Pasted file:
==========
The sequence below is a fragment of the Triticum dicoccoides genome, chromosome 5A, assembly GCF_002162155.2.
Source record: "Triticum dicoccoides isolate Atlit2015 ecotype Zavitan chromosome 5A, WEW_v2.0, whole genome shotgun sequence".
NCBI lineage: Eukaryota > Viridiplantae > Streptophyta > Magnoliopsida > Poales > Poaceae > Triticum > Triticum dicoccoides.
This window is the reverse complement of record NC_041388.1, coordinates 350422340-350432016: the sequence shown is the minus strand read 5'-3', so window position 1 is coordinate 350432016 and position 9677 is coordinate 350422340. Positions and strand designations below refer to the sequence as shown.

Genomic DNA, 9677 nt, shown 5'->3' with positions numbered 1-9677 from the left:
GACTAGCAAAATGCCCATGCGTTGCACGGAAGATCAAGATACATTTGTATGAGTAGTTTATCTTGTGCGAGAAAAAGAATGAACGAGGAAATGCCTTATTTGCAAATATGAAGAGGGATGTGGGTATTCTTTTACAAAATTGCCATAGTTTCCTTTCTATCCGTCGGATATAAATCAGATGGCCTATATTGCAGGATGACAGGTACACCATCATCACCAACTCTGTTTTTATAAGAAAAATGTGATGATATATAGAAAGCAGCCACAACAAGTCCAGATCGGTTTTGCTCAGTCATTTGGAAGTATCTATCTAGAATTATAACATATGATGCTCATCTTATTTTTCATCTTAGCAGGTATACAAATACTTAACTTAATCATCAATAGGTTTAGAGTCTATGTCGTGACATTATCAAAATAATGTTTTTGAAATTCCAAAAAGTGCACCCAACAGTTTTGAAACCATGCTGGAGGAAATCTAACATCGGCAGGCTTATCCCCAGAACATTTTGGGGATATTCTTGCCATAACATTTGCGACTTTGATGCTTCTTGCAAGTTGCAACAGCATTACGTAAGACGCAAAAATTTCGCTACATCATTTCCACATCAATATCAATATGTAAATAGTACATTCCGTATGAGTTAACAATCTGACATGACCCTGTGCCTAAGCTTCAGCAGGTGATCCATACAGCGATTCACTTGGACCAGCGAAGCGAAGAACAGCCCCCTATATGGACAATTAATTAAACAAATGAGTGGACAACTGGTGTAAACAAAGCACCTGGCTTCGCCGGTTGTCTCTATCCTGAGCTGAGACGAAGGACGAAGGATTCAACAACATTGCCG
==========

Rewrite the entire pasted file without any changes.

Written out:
The sequence below is a fragment of the Triticum dicoccoides genome, chromosome 5A, assembly GCF_002162155.2.
Source record: "Triticum dicoccoides isolate Atlit2015 ecotype Zavitan chromosome 5A, WEW_v2.0, whole genome shotgun sequence".
NCBI lineage: Eukaryota > Viridiplantae > Streptophyta > Magnoliopsida > Poales > Poaceae > Triticum > Triticum dicoccoides.
This window is the reverse complement of record NC_041388.1, coordinates 350422340-350432016: the sequence shown is the minus strand read 5'-3', so window position 1 is coordinate 350432016 and position 9677 is coordinate 350422340. Positions and strand designations below refer to the sequence as shown.

Genomic DNA, 9677 nt, shown 5'->3' with positions numbered 1-9677 from the left:
GACTAGCAAAATGCCCATGCGTTGCACGGAAGATCAAGATACATTTGTATGAGTAGTTTATCTTGTGCGAGAAAAAGAATGAACGAGGAAATGCCTTATTTGCAAATATGAAGAGGGATGTGGGTATTCTTTTACAAAATTGCCATAGTTTCCTTTCTATCCGTCGGATATAAATCAGATGGCCTATATTGCAGGATGACAGGTACACCATCATCACCAACTCTGTTTTTATAAGAAAAATGTGATGATATATAGAAAGCAGCCACAACAAGTCCAGATCGGTTTTGCTCAGTCATTTGGAAGTATCTATCTAGAATTATAACATATGATGCTCATCTTATTTTTCATCTTAGCAGGTATACAAATACTTAACTTAATCATCAATAGGTTTAGAGTCTATGTCGTGACATTATCAAAATAATGTTTTTGAAATTCCAAAAAGTGCACCCAACAGTTTTGAAACCATGCTGGAGGAAATCTAACATCGGCAGGCTTATCCCCAGAACATTTTGGGGATATTCTTGCCATAACATTTGCGACTTTGATGCTTCTTGCAAGTTGCAACAGCATTACGTAAGACGCAAAAATTTCGCTACATCATTTCCACATCAATATCAATATGTAAATAGTACATTCCGTATGAGTTAACAATCTGACATGACCCTGTGCCTAAGCTTCAGCAGGTGATCCATACAGCGATTCACTTGGACCAGCGAAGCGAAGAACAGCCCCCTATATGGACAATTAATTAAACAAATGAGTGGACAACTGGTGTAAACAAAGCACCTGGCTTCGCCGGTTGTCTCTATCCTGAGCTGAGACGAAGGACGAAGGATTCAACAACATTGCCG